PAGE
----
The Freedom to Read — I have written and spoken about the censorship of children’s literature on many occasions over the span three decades, but my recent speaking engagements in Singapore stand out as a highlight in my career as an anti-censorship activist. Since Singapore gained its independence a half century ago, the government has imposed controls on the publication and distribution of books and other forms of printed material. This aspect of Singapore society came into play last year when the government’s National Library Board decided to remove several children’s picture books from the public libraries on the grounds that these books were not “pro-family.” These books included Jean Davies Okimoto’s The White Swan Express: A Story about Adoption, in which a lesbian couple adopts a baby from China, and Justin Richardson and Peter Parnell’s And Tango Makes Three, in which two male penguins hatch and raise a baby penguin. The banning of these two books sparked an international controversy. Eventually the National Library Board decided not to ban these books but instead moved them to the adult section of the libraries.
In response to this controversy, my long-time friend Robin Hemley, who now teaches at Yale-NUS (National University of Singapore), organized a series of events related to the censorship of children’s literature, culminating in a panel presentation titled “What Children Shouldn’t Read: A Global Controversy.” I was one of four participants on the panel. The others were authors Susie Bright, Suchen Christine Lim, and Jean Davies Okimoto. The event took place in a packed auditorium on the campus of the National University of Singapore. For two hours we gave presentations, responded to the other panelists’ points, and answered questions from the audience. The event was covered by the Singapore press and monitored by university and governmental officials. I later learned that this panel presentation was one of the first times that the topic of censorship was discussed openly in Singapore. As I came to understand, the panel presentation was one of several recent incremental steps toward greater freedom in Singapore. I know that the other panelists and I were honored to play a small role in this change.
Welcoming Micah Nathan — Please join me in welcoming fiction writer Micah Nathan to the department. Micah arrives this week as a visiting professor, and he will stay with us for approximately one month. While he is here, he will teach an advanced fiction writing course and deliver the keynote address for our English Major Day on March 24. Micah’s publications include the novel Gods of Aberdeen (2005), the novel Losing Graceland (2011), and the collection Jack the Bastard and Other Stories (2012). For more information about Micah’s writings, please visit his website: http://www.micahnathan.com/ Micah is also a writer-in-residence at Kingston University in London, and his visit to our department is part of our larger efforts to collaborate with Kingston University in the area of creative writing.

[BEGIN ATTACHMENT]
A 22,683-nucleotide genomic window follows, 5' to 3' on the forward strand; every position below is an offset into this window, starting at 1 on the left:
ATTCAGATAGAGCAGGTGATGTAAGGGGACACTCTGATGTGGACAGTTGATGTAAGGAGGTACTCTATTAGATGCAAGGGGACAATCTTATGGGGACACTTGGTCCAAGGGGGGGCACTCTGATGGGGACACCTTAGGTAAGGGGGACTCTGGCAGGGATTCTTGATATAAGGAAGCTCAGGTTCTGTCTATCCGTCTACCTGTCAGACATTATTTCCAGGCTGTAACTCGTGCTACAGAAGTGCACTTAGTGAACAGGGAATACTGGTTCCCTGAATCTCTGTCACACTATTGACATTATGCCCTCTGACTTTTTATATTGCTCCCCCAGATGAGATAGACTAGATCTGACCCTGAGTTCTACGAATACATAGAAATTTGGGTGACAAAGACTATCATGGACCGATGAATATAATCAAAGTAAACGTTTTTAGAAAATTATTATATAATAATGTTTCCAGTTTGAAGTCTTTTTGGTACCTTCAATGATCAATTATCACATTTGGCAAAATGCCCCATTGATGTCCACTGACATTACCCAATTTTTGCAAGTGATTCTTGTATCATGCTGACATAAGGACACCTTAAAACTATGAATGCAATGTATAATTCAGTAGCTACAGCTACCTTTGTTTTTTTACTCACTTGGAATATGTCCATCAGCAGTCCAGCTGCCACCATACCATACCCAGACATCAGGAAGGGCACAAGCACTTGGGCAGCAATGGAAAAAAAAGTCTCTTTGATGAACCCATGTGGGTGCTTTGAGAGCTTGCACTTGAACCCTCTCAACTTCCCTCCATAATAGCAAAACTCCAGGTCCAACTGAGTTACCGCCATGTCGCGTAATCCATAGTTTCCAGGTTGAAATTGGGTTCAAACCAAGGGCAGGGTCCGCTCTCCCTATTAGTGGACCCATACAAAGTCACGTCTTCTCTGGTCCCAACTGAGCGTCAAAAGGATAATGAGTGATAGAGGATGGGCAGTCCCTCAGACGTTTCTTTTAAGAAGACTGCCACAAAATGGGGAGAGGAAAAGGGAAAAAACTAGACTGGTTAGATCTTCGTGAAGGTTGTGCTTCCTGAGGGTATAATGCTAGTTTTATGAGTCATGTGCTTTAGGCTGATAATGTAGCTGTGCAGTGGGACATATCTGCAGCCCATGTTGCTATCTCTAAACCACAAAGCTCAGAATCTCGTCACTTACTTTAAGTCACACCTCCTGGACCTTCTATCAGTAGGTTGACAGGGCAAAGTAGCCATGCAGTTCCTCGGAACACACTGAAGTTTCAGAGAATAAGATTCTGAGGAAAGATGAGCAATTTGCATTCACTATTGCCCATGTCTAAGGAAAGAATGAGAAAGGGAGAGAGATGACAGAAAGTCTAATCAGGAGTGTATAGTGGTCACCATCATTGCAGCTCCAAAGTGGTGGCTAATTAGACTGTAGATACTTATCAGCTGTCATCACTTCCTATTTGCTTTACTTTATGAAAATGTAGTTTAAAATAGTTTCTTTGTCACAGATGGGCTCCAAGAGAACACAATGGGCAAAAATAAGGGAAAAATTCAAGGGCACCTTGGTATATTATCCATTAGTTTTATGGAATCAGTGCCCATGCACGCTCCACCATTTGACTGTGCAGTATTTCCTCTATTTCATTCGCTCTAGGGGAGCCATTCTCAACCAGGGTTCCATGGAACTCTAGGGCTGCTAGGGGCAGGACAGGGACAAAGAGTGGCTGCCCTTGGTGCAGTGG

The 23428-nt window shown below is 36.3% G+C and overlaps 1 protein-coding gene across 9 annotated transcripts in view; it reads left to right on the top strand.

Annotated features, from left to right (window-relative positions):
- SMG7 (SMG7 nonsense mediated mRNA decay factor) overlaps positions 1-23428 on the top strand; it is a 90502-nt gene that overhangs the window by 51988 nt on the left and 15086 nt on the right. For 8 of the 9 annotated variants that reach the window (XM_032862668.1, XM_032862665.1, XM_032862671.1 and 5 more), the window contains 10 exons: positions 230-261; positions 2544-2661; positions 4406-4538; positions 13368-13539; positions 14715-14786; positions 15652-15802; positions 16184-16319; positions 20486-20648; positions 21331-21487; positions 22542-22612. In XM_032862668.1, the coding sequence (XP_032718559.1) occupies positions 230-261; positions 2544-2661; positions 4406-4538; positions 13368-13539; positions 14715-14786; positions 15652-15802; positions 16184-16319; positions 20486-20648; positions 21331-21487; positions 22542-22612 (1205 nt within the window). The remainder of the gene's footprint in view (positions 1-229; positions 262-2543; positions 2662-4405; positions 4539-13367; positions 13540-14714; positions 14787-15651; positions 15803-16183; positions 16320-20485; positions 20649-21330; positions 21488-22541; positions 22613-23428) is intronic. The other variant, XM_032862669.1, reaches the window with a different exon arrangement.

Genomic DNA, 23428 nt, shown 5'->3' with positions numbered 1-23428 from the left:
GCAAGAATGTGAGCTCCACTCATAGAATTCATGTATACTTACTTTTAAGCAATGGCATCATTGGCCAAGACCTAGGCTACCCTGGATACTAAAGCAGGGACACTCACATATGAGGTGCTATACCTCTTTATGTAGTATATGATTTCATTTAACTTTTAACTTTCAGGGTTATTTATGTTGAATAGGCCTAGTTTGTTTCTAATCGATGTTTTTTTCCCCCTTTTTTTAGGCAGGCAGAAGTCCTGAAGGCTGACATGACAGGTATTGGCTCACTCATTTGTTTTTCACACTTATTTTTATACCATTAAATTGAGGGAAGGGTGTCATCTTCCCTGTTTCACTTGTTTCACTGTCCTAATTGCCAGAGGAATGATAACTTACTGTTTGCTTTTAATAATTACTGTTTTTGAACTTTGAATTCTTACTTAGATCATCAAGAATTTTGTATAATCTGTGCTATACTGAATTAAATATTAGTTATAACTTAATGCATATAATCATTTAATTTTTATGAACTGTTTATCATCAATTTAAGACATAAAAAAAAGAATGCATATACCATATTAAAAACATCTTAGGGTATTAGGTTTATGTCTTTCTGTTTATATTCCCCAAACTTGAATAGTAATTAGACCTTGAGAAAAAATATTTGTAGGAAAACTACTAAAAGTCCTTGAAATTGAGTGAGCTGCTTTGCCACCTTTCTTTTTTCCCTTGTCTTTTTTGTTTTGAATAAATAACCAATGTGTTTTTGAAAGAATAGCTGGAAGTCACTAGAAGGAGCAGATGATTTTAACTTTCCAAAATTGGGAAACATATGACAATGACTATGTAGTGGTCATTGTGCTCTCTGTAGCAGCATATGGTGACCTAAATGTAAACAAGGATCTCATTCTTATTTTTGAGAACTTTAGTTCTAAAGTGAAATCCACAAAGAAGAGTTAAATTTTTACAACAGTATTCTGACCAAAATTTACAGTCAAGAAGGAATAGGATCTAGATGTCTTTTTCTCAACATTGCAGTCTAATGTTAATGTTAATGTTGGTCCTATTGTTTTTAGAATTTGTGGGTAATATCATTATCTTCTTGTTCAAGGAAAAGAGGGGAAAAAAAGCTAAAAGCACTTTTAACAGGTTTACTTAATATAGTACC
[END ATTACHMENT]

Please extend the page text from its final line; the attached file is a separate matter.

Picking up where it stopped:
Kudos— As you know, I like to use my Monday Missives to share news about recent accomplishments by members of our department. Here is the latest news:
Alan Rauch and Suzan Alteri of the Baldwin Library of Historical Children’s Literature received a $5000 grant from the American Library Association’s Carnegie-Whitney Fund to develop the exhibit: “Woman Authored Science Books for Children, 1790-1890.”
The research of Becky Roeder and Boyd Davis came up in last Friday’s ‘Charlotte Talks’ with Mike Collins. Walt Wolfram and Jeff Reaser from NCSU talked about their new book, Talkin’ Tar Heel, and they referred to sociolinguistic research conducted here in our department. They discussed how much identity (and ego) is tied up in language varieties, and you can hear a sound clip in which Boyd unpacks all the information that is read merely from how someone talks – in this case, her very own speech. Here is the link:http://wfae.org/post/talkin-tarheel-0
Upcoming Events and Deadlines— Here are some dates to keep in mind:
March 14 — The fourth annual Seuss-a-Thon will take place from at Park Road Books from 11:00-3:00. Co-sponsored by the English Department and Park Road Books, this event will involve people reading their favorite Dr. Seuss books aloud to children.
March 24 — The English Major Day will take place on March 24. The event will include three workshops and a keynote address by Micah Nathan. More details will be announced soon.
On March 24 — Paula Connolly will give the fourth and final presentation in this year’s Personally Speaking Series. The event will take place at the Atkins Library and will begin at 6:30 p.m. She will speak about her book Slavery in American Children’s Literature, 1790-2010.
Quirky Quiz Question — Micah Nathan’s visiting position in our department is tied to our collaboration with Kingston University. Two members of the English Department have served as the faculty advisor for the UNC Charlotte’s students who participate in the study-abroad program at Kingston University. Can you name these faculty members?
Last week’s answer: Malaysia